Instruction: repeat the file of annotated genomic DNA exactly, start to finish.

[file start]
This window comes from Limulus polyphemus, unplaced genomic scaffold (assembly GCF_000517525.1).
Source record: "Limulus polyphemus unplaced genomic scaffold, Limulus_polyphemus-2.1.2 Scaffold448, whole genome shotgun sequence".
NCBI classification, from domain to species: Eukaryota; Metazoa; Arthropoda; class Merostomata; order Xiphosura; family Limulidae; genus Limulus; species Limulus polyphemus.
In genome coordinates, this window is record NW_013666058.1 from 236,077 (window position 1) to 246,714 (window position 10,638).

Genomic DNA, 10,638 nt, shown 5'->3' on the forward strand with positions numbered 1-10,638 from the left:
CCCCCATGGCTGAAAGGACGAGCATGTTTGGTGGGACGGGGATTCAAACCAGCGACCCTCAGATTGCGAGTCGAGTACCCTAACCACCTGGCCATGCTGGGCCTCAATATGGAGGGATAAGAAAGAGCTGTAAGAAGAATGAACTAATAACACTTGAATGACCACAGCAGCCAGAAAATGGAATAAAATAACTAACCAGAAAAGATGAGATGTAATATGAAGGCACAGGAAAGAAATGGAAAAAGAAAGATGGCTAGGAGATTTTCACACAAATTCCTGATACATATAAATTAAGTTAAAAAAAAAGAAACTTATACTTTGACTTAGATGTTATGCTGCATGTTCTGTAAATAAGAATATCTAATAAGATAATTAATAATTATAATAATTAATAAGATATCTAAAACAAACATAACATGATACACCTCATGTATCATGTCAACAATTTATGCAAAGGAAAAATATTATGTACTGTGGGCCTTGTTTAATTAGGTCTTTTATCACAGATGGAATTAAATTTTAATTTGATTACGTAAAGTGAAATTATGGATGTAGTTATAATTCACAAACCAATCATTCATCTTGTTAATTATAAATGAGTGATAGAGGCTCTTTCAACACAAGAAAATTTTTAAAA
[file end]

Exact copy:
This window comes from Limulus polyphemus, unplaced genomic scaffold (assembly GCF_000517525.1).
Source record: "Limulus polyphemus unplaced genomic scaffold, Limulus_polyphemus-2.1.2 Scaffold448, whole genome shotgun sequence".
NCBI classification, from domain to species: Eukaryota; Metazoa; Arthropoda; class Merostomata; order Xiphosura; family Limulidae; genus Limulus; species Limulus polyphemus.
In genome coordinates, this window is record NW_013666058.1 from 236,077 (window position 1) to 246,714 (window position 10,638).

Genomic DNA, 10,638 nt, shown 5'->3' on the forward strand with positions numbered 1-10,638 from the left:
CCCCCATGGCTGAAAGGACGAGCATGTTTGGTGGGACGGGGATTCAAACCAGCGACCCTCAGATTGCGAGTCGAGTACCCTAACCACCTGGCCATGCTGGGCCTCAATATGGAGGGATAAGAAAGAGCTGTAAGAAGAATGAACTAATAACACTTGAATGACCACAGCAGCCAGAAAATGGAATAAAATAACTAACCAGAAAAGATGAGATGTAATATGAAGGCACAGGAAAGAAATGGAAAAAGAAAGATGGCTAGGAGATTTTCACACAAATTCCTGATACATATAAATTAAGTTAAAAAAAAAGAAACTTATACTTTGACTTAGATGTTATGCTGCATGTTCTGTAAATAAGAATATCTAATAAGATAATTAATAATTATAATAATTAATAAGATATCTAAAACAAACATAACATGATACACCTCATGTATCATGTCAACAATTTATGCAAAGGAAAAATATTATGTACTGTGGGCCTTGTTTAATTAGGTCTTTTATCACAGATGGAATTAAATTTTAATTTGATTACGTAAAGTGAAATTATGGATGTAGTTATAATTCACAAACCAATCATTCATCTTGTTAATTATAAATGAGTGATAGAGGCTCTTTCAACACAAGAAAATTTTTAAAA